Millions of people around the world have been raised by adoptive parents. While some do not have any interest, others feel a strong need to connect with a birth parent. Whether the desire to locate a birth parent is based on practical or emotional reasons, the search generally begins by locating as much information available from the adoptee's own records and from the adoptive parents. An adoptee also may have a right to non-identifying information in the custody of the state or private adoption service used to facilitate the adoption and/or may petition the court to unseal his or her court record. Registering with one of the many adoption search groups, or hiring a private detective or confidential intermediary, may also help to locate a birth parent.
An adoptee should begin the search for a birth parent by gathering all the available information he or she has about himself or herself and the adoption. If the adoptive parents are supportive of the search, they may have valuable information, such as the name of the adoption agency used or facts about the birth parents that are not found in any official records. An adoptee should also obtain a copy of his or her amended birth certificate and adoption decree, which may have additional clues.
Laws will vary significantly from one jurisdiction to the next with regard to what information, if any, an adult adoptee is entitled to regarding the adoption. In the United States, adoption records are sealed; however, an adoptee is generally entitled to non-identifying information upon request. Exactly what is included in "non-identifying information" may also vary, but often includes information about a birth parent, such as medical information and religious affiliation, as well as age, height, and weight and educational information. The adoptee must request this information from the agency that facilitated the adoption.
In the United States, an adult adoptee may petition to unseal the record of his or her adoption. Again, laws vary from state to state with respect to unsealing adoption records. An adoptee should consult state law or an adoption attorney to determine whether or not unsealing his or her records is a viable option.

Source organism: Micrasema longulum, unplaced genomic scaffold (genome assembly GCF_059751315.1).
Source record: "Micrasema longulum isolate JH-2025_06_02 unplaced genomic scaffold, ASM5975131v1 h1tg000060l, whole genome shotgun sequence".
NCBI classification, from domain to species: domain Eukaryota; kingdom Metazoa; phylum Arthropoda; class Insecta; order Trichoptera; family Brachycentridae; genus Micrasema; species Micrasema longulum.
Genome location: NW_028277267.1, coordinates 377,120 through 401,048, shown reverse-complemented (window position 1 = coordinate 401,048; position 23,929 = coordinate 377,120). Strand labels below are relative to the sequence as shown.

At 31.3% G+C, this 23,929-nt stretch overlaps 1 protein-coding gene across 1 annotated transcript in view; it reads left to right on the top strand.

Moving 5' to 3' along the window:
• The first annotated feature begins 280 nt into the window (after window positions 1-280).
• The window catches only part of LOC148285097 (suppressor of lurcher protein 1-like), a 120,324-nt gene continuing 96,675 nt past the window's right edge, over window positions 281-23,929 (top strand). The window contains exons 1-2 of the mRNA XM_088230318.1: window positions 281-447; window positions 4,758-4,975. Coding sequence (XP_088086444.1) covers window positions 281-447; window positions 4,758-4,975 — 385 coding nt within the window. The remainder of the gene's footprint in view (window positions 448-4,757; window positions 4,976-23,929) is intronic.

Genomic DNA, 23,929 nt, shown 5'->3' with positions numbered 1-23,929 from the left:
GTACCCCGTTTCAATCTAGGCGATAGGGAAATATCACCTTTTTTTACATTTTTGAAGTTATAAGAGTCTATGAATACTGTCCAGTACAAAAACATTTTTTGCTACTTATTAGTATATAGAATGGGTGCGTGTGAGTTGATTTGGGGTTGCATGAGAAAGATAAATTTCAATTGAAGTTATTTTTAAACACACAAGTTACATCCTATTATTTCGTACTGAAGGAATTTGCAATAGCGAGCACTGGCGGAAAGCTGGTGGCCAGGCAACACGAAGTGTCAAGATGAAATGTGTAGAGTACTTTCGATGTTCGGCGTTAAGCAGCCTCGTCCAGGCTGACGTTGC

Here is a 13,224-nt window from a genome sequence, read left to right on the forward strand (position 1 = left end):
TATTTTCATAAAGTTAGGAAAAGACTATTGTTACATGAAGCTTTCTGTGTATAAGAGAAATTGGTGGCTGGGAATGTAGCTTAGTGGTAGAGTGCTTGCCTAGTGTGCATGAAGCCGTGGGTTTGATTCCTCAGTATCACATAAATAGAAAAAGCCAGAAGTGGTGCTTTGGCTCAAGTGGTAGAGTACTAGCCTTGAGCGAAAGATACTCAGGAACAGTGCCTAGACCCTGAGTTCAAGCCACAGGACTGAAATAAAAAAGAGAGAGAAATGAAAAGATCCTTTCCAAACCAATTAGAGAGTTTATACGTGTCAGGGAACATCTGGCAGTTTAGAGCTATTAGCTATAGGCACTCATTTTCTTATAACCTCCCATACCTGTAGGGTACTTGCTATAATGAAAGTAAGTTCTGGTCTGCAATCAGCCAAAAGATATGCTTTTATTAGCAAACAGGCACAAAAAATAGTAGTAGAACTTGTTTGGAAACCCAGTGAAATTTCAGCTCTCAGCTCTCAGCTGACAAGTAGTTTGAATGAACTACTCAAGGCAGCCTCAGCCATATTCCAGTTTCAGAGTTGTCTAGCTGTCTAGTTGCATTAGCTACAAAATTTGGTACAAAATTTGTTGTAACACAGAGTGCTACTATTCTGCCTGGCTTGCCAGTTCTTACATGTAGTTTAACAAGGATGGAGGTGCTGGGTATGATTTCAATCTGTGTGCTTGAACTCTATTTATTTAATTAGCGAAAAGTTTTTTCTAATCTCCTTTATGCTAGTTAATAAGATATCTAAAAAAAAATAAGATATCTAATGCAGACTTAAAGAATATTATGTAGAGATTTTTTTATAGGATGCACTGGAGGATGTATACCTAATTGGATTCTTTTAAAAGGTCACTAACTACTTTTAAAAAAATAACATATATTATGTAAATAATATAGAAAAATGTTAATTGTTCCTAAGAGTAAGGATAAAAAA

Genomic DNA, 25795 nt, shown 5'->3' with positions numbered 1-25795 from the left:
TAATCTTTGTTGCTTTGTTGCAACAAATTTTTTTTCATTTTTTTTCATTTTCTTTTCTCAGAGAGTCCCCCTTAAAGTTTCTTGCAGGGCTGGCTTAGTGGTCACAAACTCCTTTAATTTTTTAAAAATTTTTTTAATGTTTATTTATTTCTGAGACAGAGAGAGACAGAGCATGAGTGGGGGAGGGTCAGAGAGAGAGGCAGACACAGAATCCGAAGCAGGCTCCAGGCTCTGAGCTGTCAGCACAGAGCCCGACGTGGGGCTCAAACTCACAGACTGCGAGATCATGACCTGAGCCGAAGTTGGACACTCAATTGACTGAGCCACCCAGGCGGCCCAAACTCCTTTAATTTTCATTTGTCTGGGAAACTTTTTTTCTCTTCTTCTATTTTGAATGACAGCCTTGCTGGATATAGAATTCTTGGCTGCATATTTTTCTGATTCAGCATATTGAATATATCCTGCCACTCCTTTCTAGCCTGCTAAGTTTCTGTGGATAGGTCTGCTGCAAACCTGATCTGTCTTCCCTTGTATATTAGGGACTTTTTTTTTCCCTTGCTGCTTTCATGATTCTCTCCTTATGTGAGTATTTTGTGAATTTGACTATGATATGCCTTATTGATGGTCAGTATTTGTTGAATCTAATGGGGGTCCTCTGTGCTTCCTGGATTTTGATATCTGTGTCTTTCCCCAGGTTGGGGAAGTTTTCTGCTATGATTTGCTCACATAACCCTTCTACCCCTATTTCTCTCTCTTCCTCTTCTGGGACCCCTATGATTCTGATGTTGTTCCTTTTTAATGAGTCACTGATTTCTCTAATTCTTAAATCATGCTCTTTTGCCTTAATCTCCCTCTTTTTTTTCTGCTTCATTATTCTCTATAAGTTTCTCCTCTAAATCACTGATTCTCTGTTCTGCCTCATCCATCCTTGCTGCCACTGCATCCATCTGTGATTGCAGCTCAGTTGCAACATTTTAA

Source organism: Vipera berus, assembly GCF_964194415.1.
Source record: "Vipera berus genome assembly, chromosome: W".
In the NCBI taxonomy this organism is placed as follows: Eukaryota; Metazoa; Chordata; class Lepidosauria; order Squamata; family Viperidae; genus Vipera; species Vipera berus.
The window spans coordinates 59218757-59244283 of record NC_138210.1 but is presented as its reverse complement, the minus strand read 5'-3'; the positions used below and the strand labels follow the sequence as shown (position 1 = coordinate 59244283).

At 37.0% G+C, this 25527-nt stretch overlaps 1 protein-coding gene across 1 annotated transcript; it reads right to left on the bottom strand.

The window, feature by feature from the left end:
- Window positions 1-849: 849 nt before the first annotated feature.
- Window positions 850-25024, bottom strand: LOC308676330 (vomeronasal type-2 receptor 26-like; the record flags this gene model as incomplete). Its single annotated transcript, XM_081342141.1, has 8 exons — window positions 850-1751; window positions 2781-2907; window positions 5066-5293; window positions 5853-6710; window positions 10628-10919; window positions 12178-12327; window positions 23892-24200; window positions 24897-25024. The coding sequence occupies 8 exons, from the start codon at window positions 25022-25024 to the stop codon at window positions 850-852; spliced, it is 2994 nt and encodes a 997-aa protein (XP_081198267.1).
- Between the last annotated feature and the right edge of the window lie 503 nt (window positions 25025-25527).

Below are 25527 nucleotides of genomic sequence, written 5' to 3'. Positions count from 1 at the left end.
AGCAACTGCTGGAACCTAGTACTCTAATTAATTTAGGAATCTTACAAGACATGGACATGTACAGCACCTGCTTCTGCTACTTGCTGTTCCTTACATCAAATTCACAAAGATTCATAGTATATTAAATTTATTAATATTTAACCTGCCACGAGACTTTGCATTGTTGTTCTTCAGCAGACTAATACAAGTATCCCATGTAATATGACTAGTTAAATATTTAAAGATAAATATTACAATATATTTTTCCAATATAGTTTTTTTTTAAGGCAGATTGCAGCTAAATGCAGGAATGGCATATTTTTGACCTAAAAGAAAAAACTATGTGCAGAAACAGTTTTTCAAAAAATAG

There are a number of national and international adoption reunion registries and adoption search groups that are free to join and may lead to information or even a reunion. In most cases, an adoptee or birth parent may post what information he or she has and indicate who he or she is searching for in the hope that someone may have information. In addition, these groups can be a wealth of specific information on the geographic area that the adoptee is searching in and may lead to additional sources of information or assistance.
The option to hire a private detective or confidential intermediary may need to be considered. A private detective, while generally efficient and quick, can be expensive. Confidential intermediaries are a relatively new concept, but are growing in popularity. A confidential intermediary may work for a private organization or be appointed by the court after an adoptee petitions to open his or her records. The confidential intermediary is allowed access to the records and then contacts the birth parent on behalf of the adoptee, if possible, and offers the birth parent the option to accept or decline contact from the adoptee.